Michigan Legislature sends governor right-to-work
LANSING, Mich. -- The Michigan Legislature gave final approval Tuesday to a bitterly contested right-to-work plan limiting the power of unions, a devastating and once unthinkable defeat for organized labor in a state considered a cradle of the movement.
Unswayed by Democrats' pleas and thousands of protesters inside and outside the state Capitol, the House approved two final bills, sending them on to Republican Gov. Rick Snyder. One dealt with private sector workers, the other with government employees. Both measures cleared the Senate last week.
Snyder is expected to sign the measures into law as early as Wednesday that would make Michigan the 24th state with right-to-work laws, which ban requirements that nonunion employees pay unions for negotiating contracts and other services.
Supporters say they give workers more choice and boost economic growth, but critics say the real intent is to weaken organized labor by bleeding unions of money needed to bargain effectively with management.
"This is about freedom, fairness and equality," House Speaker Jase Bolger said. "These are basic American rights -- rights that should unite us."
Democrats offered a series of amendments, one of which would have allowed a statewide referendum. All were swiftly rejected.
"This is the nuclear option," Rep. Doug Geiss, a Democrat from Taylor. "This is the most divisive issue that we have had to deal with. And this will have repercussions. And it will have personal hard feelings after this is all said and done."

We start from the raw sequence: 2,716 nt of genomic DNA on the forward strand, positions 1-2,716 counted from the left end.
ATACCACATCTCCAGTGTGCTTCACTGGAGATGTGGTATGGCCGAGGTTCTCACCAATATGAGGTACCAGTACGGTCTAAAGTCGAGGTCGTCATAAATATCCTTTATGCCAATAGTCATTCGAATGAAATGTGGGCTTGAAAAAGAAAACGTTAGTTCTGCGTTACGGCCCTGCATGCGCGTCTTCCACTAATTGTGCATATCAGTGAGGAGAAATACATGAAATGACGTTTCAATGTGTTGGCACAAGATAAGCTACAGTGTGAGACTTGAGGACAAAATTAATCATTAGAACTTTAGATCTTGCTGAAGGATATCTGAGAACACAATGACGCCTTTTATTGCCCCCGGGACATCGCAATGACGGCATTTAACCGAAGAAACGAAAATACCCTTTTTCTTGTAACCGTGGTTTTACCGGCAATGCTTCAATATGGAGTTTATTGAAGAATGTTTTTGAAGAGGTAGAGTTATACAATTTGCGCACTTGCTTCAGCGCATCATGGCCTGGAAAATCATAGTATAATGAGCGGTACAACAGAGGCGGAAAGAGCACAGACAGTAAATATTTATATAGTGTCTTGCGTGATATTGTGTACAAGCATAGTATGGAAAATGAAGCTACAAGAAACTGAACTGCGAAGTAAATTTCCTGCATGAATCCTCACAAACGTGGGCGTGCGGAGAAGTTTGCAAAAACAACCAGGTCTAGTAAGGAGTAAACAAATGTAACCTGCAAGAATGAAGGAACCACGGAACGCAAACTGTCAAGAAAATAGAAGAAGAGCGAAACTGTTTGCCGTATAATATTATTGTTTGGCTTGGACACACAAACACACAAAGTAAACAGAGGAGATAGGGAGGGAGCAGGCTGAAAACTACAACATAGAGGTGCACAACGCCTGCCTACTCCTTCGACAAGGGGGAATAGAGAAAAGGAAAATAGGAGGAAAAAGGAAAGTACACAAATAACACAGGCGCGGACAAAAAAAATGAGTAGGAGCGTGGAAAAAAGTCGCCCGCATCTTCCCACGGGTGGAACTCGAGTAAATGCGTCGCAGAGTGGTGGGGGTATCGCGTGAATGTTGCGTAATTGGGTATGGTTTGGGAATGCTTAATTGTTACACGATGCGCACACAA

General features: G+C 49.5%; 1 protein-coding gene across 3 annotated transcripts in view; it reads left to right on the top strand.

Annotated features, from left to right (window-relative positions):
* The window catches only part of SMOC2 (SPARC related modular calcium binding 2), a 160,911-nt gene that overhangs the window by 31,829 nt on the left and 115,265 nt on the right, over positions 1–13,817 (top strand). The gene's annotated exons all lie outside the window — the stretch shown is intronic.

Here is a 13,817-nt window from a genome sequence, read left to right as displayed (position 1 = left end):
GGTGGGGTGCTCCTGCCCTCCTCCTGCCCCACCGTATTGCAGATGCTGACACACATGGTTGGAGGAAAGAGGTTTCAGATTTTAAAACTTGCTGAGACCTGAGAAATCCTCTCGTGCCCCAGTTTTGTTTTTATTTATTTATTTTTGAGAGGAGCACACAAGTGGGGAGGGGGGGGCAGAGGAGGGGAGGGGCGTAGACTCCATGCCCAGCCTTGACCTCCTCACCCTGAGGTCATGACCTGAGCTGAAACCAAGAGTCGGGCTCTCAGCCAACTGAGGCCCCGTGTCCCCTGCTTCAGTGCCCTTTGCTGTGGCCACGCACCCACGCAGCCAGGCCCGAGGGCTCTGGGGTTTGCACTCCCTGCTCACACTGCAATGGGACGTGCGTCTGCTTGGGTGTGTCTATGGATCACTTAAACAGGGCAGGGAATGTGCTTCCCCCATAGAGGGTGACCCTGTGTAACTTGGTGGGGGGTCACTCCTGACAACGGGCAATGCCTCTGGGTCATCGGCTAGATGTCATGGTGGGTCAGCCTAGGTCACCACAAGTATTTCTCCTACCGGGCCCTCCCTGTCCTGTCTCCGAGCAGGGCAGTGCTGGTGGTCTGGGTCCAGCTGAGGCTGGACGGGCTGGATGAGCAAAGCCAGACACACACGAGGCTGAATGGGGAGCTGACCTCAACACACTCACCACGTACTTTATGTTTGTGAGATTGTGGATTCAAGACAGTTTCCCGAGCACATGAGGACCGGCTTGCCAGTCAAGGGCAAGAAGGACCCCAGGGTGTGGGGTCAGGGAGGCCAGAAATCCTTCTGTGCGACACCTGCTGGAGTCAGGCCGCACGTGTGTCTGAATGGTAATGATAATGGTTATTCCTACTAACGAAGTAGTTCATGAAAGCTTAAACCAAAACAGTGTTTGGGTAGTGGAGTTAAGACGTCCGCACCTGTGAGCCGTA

Protesters in the gallery chanted "Shame on you!" as the measures were approved. Union backers clogged the hallways and grounds shouting, "No justice, no peace."
Sen. John Proos, a Republican from St. Joseph who voted for the right-to-work bills last week, said opponents had a right to voice their anger but predicted it would fade as the shift in policy brings more jobs to Michigan.
"As they say in sports, the atmosphere in the locker room gets a lot better when the team's winning," he said.
In other states such as Wisconsin and Indiana, similar battles were drawn-out affairs lasting weeks or months. Wisconsin went a step further than Michigan, enacting legislation that stripped most public-sector workers of their right to collective bargaining.
Snyder, a business executive-turned-governor, and the Legislature's GOP majority used their political muscle to rapidly introduce and ramrod legislation through the Michigan House and Senate in a single day last week.
Snyder insisted the matter wasn't handled with undue haste and that right-to-work state was a long-discussed issue in Michigan.
"There has been lots of time for citizens to contact legislators and share their feelings," he said in an interview with WWJ-AM.
In Michigan, the right-to-work movement gains its strongest foothold yet in the Rust Belt, where the 2010 election and tea party movement produced assertive Republican majorities that have dealt unions repeated setbacks.
Opponents said they would press Snyder to use his line-item veto authority and remove a $1 million appropriation from the bills, making them eligible for a statewide referendum.
Lawmakers who backed the bills "will be held accountable at the ballot box in 2014," said Rep. Tim Greimel, the incoming House Democratic leader.